It’s not that the Tercel is entirely unloved – there is a small following for the car in South America – but not enough love for anyone to radically modify one to rear-wheel drive. Vintage Japanese iron isn’t rare in British Columbia, where Vawter and I live; there are about a dozen modified first-generation Civics roaming around, plenty of Datsun 510s, even one of the competition-spec Toyota Corolla TE27s from the old Westwood racing circuit. But you hardly ever see an early Tercel, let alone one with a roll cage, fender flares, and a literal golf-ball shifter and handbrake.
“Well, I had them in the shop,” Vawter says of the Top Flite interior accessories. “The transmission didn’t come with a shift knob, and I needed some way not to cut my hand on the handbrake, so…”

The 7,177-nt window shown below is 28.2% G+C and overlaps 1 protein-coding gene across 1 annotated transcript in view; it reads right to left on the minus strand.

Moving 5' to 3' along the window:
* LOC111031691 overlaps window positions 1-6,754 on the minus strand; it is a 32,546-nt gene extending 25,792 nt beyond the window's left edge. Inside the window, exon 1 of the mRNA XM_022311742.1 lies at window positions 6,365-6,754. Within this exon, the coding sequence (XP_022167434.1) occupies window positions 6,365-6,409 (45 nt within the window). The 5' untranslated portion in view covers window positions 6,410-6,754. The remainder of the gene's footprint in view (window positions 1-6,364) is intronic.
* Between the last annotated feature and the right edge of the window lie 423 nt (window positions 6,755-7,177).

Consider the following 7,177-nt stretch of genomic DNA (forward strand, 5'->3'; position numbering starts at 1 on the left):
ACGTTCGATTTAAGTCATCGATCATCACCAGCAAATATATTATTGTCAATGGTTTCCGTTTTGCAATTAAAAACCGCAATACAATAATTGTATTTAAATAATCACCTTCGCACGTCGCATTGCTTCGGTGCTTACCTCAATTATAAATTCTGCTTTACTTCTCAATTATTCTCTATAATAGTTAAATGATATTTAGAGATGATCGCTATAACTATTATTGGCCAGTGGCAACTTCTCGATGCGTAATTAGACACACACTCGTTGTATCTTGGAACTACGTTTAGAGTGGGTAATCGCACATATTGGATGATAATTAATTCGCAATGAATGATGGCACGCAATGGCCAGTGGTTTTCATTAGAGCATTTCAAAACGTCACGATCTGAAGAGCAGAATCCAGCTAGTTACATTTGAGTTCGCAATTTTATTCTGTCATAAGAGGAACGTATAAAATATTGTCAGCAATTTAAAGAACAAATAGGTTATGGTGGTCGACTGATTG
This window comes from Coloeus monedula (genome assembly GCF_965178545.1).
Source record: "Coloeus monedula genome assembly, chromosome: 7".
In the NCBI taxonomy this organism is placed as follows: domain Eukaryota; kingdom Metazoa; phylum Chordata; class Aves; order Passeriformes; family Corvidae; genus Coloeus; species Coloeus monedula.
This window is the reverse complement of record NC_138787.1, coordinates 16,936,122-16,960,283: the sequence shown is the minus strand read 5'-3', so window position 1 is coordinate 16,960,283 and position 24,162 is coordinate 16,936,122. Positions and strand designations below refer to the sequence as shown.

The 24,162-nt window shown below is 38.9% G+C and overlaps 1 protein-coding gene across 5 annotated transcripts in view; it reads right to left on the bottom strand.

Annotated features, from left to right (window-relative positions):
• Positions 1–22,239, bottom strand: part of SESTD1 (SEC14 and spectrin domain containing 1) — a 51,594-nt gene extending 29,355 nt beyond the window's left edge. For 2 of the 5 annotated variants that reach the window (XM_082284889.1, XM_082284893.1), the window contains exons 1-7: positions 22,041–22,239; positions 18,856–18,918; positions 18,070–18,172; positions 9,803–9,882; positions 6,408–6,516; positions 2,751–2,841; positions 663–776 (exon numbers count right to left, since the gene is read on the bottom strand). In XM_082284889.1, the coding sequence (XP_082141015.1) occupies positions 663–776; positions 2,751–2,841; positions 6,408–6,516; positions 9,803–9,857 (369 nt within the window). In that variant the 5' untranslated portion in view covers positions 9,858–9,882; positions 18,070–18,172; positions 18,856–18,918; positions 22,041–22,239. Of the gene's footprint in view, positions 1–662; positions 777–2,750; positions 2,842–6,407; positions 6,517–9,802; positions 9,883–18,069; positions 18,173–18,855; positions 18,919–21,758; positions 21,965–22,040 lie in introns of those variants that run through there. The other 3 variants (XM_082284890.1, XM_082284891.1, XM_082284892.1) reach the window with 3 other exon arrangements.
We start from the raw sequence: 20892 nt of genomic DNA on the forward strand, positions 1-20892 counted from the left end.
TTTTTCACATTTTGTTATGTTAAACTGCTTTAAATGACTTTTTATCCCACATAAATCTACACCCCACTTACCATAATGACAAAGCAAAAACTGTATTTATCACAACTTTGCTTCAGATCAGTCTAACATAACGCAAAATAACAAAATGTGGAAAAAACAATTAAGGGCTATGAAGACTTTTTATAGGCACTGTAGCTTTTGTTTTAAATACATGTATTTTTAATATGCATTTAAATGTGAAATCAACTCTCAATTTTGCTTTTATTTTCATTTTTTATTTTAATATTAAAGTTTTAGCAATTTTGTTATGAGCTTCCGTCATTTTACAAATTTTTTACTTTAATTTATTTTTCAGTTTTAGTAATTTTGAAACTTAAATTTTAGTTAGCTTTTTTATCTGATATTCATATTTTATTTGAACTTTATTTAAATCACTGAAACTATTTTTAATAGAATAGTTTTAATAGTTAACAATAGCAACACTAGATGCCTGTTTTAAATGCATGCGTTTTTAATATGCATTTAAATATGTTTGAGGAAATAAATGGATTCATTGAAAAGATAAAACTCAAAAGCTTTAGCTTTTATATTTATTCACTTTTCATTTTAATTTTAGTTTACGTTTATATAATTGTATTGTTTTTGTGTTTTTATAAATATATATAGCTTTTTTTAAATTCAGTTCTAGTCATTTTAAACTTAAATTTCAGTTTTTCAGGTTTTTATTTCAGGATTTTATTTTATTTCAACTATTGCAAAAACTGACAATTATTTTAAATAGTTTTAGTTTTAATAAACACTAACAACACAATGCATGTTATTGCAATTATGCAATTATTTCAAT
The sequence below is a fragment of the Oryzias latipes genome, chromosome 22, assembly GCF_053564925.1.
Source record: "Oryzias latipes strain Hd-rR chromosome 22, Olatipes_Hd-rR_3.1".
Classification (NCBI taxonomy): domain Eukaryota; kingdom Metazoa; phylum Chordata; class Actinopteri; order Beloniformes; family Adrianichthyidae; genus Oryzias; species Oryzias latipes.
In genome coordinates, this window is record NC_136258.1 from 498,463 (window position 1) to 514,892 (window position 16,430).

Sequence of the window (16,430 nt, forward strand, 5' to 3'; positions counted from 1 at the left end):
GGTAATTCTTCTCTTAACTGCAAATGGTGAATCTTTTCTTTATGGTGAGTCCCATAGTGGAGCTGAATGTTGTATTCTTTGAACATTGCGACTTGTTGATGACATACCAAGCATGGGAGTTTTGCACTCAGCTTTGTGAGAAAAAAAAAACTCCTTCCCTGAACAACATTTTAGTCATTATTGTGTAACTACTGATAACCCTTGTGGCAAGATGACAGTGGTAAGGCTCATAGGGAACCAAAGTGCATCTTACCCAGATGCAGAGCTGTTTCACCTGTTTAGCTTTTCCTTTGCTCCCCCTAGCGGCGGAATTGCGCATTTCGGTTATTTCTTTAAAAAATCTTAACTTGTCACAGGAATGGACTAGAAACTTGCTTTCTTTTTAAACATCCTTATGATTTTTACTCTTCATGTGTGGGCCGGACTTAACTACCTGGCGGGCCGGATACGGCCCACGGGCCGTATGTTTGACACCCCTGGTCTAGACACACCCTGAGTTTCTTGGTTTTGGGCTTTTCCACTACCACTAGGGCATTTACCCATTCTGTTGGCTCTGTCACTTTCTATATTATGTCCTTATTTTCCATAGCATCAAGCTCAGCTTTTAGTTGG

The car as a whole is a blend of trial and error and creative solutions to the problems that come up when doing something no one else has. Some of the parts make sense: The Hilux-sourced rear axle is not uncommon in custom rear-drive builds of Mk. I and Mk. II Escorts. I’ve seen S2000 motors, this one rebuilt from a warranty core, used to power everything from a 1980s Corolla GT-S to a second-gen Ford Cortina. Here, a few clever tricks were used to tame idle on the Honda quad-throttle-body setup, and a tablet provides instrument feedback. Vawley slots his phone above the wheel to serve as an instrument cluster.
The rest of Vawter’s Tercel is a melange of bits of a Ford Mustang and an Infiniti G37, and even the steering rack out of an MR2. For the latter, he initially attempted to repurpose the Tercel rack, but the steering was reversed when it was hooked up. Trial and error, trial and error.